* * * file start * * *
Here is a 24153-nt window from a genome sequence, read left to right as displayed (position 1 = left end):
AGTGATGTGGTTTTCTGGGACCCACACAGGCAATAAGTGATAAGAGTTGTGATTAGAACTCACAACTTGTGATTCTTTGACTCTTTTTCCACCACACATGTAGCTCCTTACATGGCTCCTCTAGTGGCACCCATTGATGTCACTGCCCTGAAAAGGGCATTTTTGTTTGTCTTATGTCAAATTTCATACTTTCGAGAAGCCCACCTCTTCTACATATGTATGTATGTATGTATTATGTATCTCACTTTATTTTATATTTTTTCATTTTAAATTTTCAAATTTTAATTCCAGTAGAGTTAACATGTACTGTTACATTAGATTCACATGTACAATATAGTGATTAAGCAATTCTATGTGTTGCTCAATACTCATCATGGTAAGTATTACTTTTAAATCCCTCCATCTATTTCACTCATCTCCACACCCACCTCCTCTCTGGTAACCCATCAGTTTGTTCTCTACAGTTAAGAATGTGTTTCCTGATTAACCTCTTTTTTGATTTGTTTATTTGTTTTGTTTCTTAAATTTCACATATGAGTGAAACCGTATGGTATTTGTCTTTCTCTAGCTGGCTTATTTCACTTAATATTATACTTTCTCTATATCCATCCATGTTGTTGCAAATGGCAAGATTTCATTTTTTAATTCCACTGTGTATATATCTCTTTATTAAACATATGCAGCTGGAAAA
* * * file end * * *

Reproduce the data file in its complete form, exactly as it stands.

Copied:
Here is a 24153-nt window from a genome sequence, read left to right as displayed (position 1 = left end):
AGTGATGTGGTTTTCTGGGACCCACACAGGCAATAAGTGATAAGAGTTGTGATTAGAACTCACAACTTGTGATTCTTTGACTCTTTTTCCACCACACATGTAGCTCCTTACATGGCTCCTCTAGTGGCACCCATTGATGTCACTGCCCTGAAAAGGGCATTTTTGTTTGTCTTATGTCAAATTTCATACTTTCGAGAAGCCCACCTCTTCTACATATGTATGTATGTATGTATTATGTATCTCACTTTATTTTATATTTTTTCATTTTAAATTTTCAAATTTTAATTCCAGTAGAGTTAACATGTACTGTTACATTAGATTCACATGTACAATATAGTGATTAAGCAATTCTATGTGTTGCTCAATACTCATCATGGTAAGTATTACTTTTAAATCCCTCCATCTATTTCACTCATCTCCACACCCACCTCCTCTCTGGTAACCCATCAGTTTGTTCTCTACAGTTAAGAATGTGTTTCCTGATTAACCTCTTTTTTGATTTGTTTATTTGTTTTGTTTCTTAAATTTCACATATGAGTGAAACCGTATGGTATTTGTCTTTCTCTAGCTGGCTTATTTCACTTAATATTATACTTTCTCTATATCCATCCATGTTGTTGCAAATGGCAAGATTTCATTTTTTAATTCCACTGTGTATATATCTCTTTATTAAACATATGCAGCTGGAAAA